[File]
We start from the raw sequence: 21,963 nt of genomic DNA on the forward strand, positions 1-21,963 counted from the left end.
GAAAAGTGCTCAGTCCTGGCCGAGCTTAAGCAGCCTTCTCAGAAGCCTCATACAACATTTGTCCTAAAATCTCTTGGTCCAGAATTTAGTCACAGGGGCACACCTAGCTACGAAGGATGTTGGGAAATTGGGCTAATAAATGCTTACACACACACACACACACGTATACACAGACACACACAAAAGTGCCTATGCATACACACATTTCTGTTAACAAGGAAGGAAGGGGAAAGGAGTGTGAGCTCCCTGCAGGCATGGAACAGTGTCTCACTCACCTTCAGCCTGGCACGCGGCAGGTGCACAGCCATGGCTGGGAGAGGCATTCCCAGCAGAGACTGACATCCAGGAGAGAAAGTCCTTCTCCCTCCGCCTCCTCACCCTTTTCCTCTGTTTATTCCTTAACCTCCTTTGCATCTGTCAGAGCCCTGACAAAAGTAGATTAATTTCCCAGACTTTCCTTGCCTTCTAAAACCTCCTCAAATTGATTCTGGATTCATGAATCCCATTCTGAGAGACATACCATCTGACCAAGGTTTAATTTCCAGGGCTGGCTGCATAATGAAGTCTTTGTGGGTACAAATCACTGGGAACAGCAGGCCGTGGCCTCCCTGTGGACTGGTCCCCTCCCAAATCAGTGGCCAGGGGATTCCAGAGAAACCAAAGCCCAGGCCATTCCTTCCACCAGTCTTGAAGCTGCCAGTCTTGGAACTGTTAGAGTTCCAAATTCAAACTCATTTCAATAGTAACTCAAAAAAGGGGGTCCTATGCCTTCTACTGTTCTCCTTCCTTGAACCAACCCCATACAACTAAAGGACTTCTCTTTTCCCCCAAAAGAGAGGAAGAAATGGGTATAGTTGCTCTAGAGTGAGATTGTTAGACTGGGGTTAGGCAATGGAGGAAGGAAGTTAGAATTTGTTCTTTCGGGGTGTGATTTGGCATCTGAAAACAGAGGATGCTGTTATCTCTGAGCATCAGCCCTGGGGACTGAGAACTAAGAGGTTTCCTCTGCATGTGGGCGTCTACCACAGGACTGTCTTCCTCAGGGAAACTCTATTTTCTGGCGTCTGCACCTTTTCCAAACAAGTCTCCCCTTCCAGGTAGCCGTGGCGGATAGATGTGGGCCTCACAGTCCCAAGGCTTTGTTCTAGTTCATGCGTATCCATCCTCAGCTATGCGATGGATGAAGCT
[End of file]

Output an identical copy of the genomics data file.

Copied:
We start from the raw sequence: 21,963 nt of genomic DNA on the forward strand, positions 1-21,963 counted from the left end.
GAAAAGTGCTCAGTCCTGGCCGAGCTTAAGCAGCCTTCTCAGAAGCCTCATACAACATTTGTCCTAAAATCTCTTGGTCCAGAATTTAGTCACAGGGGCACACCTAGCTACGAAGGATGTTGGGAAATTGGGCTAATAAATGCTTACACACACACACACACACGTATACACAGACACACACAAAAGTGCCTATGCATACACACATTTCTGTTAACAAGGAAGGAAGGGGAAAGGAGTGTGAGCTCCCTGCAGGCATGGAACAGTGTCTCACTCACCTTCAGCCTGGCACGCGGCAGGTGCACAGCCATGGCTGGGAGAGGCATTCCCAGCAGAGACTGACATCCAGGAGAGAAAGTCCTTCTCCCTCCGCCTCCTCACCCTTTTCCTCTGTTTATTCCTTAACCTCCTTTGCATCTGTCAGAGCCCTGACAAAAGTAGATTAATTTCCCAGACTTTCCTTGCCTTCTAAAACCTCCTCAAATTGATTCTGGATTCATGAATCCCATTCTGAGAGACATACCATCTGACCAAGGTTTAATTTCCAGGGCTGGCTGCATAATGAAGTCTTTGTGGGTACAAATCACTGGGAACAGCAGGCCGTGGCCTCCCTGTGGACTGGTCCCCTCCCAAATCAGTGGCCAGGGGATTCCAGAGAAACCAAAGCCCAGGCCATTCCTTCCACCAGTCTTGAAGCTGCCAGTCTTGGAACTGTTAGAGTTCCAAATTCAAACTCATTTCAATAGTAACTCAAAAAAGGGGGTCCTATGCCTTCTACTGTTCTCCTTCCTTGAACCAACCCCATACAACTAAAGGACTTCTCTTTTCCCCCAAAAGAGAGGAAGAAATGGGTATAGTTGCTCTAGAGTGAGATTGTTAGACTGGGGTTAGGCAATGGAGGAAGGAAGTTAGAATTTGTTCTTTCGGGGTGTGATTTGGCATCTGAAAACAGAGGATGCTGTTATCTCTGAGCATCAGCCCTGGGGACTGAGAACTAAGAGGTTTCCTCTGCATGTGGGCGTCTACCACAGGACTGTCTTCCTCAGGGAAACTCTATTTTCTGGCGTCTGCACCTTTTCCAAACAAGTCTCCCCTTCCAGGTAGCCGTGGCGGATAGATGTGGGCCTCACAGTCCCAAGGCTTTGTTCTAGTTCATGCGTATCCATCCTCAGCTATGCGATGGATGAAGCT